9. Range and elevation dials. The radar operator can read approximate director elevation and range from the normal E-scope presentation. For precise indications, he uses a fine and a coarse range dial, and an elevation dial which indicates elevation above the deck.

The range dials indicate the value of range being introduced into the computer (normally this is radar range). The designated range pointer indicates the value received from the target designation station.

10. The computer mode switch controls the mode of computer operation. On NORMAL, it allows the traverse and elevation tracking rates to be introduced into the computer as the rates of target motion.

On MANUAL INPUT, which is used for long-range surface fire (in which computer lead angles and ballistic corrections are not accurate), the computer does not calculate lead angles or ballistic corrections. Instead, it uses manually introduced values of sight angle and sight deflection as lead angles, combining them with director elevation and director train to produce gun orders.

11. The target-designation lamp located to the left of the tracking control lamps is lighted when the radar tracker has pressed his target designation push button and the system is synchronized with signals received from the target designation station.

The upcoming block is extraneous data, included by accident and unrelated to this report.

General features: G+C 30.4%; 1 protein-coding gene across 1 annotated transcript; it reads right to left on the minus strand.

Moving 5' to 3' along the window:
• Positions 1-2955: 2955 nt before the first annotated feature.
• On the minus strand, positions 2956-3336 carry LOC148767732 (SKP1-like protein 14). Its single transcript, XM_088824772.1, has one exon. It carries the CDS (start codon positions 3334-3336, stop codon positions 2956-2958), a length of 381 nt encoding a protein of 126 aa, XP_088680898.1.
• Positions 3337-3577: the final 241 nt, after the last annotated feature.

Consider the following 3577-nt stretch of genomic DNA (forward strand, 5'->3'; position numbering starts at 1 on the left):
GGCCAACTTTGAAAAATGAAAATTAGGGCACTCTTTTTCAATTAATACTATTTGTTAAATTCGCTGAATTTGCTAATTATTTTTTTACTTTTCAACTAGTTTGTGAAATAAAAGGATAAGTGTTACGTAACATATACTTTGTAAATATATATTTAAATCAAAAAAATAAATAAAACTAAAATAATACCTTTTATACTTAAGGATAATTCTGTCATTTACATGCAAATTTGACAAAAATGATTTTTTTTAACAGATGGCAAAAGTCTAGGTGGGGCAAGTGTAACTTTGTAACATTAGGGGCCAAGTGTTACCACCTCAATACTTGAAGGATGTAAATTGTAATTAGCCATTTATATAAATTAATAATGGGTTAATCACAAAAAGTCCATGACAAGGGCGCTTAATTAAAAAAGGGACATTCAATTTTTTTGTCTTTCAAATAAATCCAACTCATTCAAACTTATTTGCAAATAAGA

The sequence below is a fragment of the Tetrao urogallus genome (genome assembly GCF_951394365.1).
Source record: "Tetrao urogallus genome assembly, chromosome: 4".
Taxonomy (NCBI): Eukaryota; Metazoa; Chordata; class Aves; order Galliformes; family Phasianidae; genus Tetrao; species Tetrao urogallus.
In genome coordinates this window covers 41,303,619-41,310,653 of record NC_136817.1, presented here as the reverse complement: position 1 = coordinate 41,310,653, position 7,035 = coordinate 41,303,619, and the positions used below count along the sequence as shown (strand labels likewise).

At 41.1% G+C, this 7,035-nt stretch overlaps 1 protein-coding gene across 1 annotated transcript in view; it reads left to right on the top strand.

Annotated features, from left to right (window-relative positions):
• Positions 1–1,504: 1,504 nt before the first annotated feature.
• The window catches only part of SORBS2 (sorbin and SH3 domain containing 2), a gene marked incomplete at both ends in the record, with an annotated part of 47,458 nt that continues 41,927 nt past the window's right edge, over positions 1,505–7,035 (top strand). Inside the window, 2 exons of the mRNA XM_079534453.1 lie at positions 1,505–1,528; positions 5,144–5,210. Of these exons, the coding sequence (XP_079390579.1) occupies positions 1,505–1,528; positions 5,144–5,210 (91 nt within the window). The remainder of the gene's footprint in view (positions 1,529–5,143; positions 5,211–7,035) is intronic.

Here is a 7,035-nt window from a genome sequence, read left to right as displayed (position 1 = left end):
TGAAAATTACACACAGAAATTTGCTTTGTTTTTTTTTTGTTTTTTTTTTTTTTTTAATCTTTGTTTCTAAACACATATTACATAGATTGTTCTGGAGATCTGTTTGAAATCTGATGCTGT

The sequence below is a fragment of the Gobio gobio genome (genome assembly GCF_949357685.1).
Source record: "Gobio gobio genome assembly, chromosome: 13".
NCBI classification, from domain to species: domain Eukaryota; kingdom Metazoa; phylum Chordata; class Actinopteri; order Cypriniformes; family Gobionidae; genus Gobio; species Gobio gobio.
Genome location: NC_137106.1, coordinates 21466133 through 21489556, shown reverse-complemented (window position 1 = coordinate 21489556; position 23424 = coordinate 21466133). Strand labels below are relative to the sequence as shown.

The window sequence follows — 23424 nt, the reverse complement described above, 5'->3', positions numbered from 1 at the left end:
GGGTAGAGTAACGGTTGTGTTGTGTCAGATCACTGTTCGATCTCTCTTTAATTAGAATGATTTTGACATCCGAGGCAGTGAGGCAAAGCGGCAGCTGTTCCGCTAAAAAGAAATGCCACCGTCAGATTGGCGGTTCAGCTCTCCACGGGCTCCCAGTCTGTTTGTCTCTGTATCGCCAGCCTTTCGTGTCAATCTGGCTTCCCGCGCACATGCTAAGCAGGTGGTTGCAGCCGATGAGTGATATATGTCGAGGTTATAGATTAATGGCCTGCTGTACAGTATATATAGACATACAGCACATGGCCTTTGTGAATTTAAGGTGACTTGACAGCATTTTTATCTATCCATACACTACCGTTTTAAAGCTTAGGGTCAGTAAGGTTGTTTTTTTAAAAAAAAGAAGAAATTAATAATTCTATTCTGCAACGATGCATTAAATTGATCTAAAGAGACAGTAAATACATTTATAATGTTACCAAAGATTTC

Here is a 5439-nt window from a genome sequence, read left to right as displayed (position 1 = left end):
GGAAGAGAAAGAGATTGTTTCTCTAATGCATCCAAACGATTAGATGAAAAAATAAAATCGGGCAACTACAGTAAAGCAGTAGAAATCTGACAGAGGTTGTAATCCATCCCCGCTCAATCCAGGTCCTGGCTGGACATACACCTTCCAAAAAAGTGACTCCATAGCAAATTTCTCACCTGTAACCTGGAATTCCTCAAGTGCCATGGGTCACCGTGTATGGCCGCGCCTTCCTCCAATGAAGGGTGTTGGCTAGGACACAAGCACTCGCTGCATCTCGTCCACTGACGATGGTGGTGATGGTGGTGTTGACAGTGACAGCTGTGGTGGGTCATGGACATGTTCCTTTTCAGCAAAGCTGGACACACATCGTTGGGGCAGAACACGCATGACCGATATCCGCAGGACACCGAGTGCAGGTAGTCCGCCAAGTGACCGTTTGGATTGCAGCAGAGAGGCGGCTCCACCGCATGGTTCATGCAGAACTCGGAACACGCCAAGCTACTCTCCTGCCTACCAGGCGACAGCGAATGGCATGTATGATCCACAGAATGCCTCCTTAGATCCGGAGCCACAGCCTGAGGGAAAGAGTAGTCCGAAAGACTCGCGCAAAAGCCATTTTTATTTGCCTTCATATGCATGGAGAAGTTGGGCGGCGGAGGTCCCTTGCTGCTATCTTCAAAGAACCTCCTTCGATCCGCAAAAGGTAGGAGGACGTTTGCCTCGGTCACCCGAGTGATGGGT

12. The tracking control indicating lamps indicate the setting of the tracking relays. The three lights are labeled RADAR, SLEW switch, and OPTICAL.

13. The sight-angle and sight-deflection knobs and counters are used during long-range surface firing when the computer is operating in manual input. The sight-deflection counter is calibrated in mils; its zero setting is 500. The sight-angle counter is calibrated in minutes; its zero setting is 2,000. For normal operation of the system, both counters are set to their zero settings.

14. The take-over buzzer is located inside the console and indicates that the control officer wants the console operators to take over control for radar tracking. This buzzer sounds when both the slew and precedence switches are closed and the radar-optical switch is on RADAR.


Bottom of Page 3

A. Fire Control Problem
B. Basic elements of lead-computing sights
C. Gun sight Mark 15

D. Gun Fire Control System Mark 63
E. Gun Fire Control System Mark 56, Page 1
E. Gun Fire Control System Mark 56, Page 2
E. Gun Fire Control System Mark 56, Page 3
E. Gun Fire Control System Mark 56, Page 4
E. Gun Fire Control System Mark 56, Page 5